Clearly defining value propositions for customers, achieving optimal distribution,and continually striving to build sustainable operations and organizations are also important factors. For many companies, understanding market access in these regions is pivotal, due to the non-structured pathway for networking, which creates different challenges compared to the US and EU. The linear and sequential networking footholds are not accessible due to the differences in infrastructure and policy measures in the region; therefore, identifying external stakeholders is important.

  1. They should include the payer, who exercises the greatest degree of control over pricing and reimbursement for any new drug (13).
  2. Patients are also key stakeholders; they are more aware of treatment options and what can be expected to demand justification for the price charged for a drug. They are also concerned with the effectiveness and safety of the drug.
  3. Pharmacies are also key stakeholders who may influence drug access by controlling the availability of the product in the retail or out-of-pocket market. Understanding the dispensary behavior and securing shelf space should be optimized in these regions due to difficulty with some countries’ poor infrastructure in their regions.
  4. Advocacy groups are especially important in the rare disease diaspora.and exert their influence as stakeholders in market access proficiently. Advocacy partnerships are also important early in the concept phase to post-marketing approval of orphan drugs and have considerable influence on policy shaping in healthcare and indirectly in patient treatment guidance. In the emerging markets, these groups especially are growing and becoming more visible, proactively attending conferences and interacting with policymakers on behalf of the patients they represent.
  5. In Africa, the advocacy groups are in their nascent phases, working to gain a consistent foothold when networking with biopharmaceutical companies and policymakers on behalf of the rare disease patient population.
  6. Physicians and key opinion leaders (KOLs) have importance as well in market access, although in the emerging and frontier countries, their role has varied in the value chain. Their influence maybe offset with the importance of local community health clinics that play a vital role in rural areas where poor infrastructure and roadways prevent access to major hospitals and advanced care facilities.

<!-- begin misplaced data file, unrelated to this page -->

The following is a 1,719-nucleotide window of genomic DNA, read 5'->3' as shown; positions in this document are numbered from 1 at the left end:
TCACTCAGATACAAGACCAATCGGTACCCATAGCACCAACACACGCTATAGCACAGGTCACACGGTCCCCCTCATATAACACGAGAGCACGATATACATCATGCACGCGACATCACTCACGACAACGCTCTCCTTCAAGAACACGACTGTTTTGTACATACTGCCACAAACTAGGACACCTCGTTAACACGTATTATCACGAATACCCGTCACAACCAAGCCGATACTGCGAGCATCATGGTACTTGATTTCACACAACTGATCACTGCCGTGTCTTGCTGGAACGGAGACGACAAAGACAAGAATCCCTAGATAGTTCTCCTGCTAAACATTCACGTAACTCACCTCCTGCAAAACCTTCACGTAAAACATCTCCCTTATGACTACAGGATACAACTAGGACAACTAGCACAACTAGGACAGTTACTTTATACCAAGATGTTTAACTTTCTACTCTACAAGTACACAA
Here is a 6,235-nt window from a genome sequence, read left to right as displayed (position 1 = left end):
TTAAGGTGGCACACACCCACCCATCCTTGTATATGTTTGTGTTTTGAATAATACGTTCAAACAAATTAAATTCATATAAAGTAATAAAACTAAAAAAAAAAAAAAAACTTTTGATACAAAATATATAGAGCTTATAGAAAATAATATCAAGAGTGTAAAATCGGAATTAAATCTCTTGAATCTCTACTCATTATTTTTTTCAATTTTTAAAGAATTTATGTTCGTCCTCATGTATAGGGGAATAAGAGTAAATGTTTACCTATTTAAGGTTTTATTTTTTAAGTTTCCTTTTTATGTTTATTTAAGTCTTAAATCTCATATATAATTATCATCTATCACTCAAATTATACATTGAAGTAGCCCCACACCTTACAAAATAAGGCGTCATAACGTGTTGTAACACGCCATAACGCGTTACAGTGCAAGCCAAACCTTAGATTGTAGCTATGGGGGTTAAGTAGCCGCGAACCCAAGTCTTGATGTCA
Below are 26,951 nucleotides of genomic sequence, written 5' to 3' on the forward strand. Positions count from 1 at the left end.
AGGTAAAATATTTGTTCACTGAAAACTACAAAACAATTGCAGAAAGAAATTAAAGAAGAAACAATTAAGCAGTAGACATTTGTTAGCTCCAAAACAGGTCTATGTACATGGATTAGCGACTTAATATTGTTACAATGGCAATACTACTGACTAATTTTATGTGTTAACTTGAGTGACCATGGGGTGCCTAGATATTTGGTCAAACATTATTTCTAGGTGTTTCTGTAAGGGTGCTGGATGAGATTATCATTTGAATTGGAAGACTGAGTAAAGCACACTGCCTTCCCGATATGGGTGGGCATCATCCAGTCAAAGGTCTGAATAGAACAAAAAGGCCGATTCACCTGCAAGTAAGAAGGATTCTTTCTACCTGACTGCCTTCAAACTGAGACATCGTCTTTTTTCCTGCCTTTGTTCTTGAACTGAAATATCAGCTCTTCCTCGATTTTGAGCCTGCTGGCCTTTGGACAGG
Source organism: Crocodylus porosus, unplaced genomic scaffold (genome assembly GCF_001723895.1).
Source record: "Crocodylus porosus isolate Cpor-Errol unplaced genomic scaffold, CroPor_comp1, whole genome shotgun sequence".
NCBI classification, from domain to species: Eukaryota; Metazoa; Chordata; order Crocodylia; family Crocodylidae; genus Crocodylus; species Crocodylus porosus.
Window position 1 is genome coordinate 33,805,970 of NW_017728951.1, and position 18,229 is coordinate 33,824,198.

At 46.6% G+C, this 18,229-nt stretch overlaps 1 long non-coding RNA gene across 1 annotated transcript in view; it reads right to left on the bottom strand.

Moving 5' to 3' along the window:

Table 1

Overall, the decision-making landscape is complex in the emerging and frontier markets, with the involvement of different stakeholders adding more variability to the process if not engaged prior to the product launch in the country.

A critical component to ensuring market access in the region is for pharmaceutical companies to identify the right stakeholders who can be engaged as part of the drug approval and market access process, taking note to dedicate and establish market access functions on the local level.

Establishing a dedicated market access team with expertise in the regional payer system and referral process, patient, clinic and advocacy group engagement and pharmacy influence would be optimal. In addition, there is a need to orient and align the corporate functions of the company to the diverse set of stakeholders in the regions that are important in the commercialization process.

“The decision-making landscape is complex in the emerging and frontier markets, with the involvement of different stakeholders adding more variability to the process if not engaged prior to the product launch in the country.”

The cost burden for patients in the lower and lower-to-middle income levels of the emerging and frontier countries is a pivotal point of consideration, especially when implementing a successful strategy to provide patient access in a diverse market forecasted with positive but variable economic trends for the next 10 to 15 years (Graph 4) (13-15).

The population and economies by 2030 in these markets are projected to increase while the developed countries will stabilize (Graph 1). Therefore, the paucity of data critical to market access function (i.e., data on pricing and reimbursement, tenders, formularies) needs to be benchmarked to account for varied results (14, 15)

Implications for Orphan Drug Access In The Emerging & Developing Markets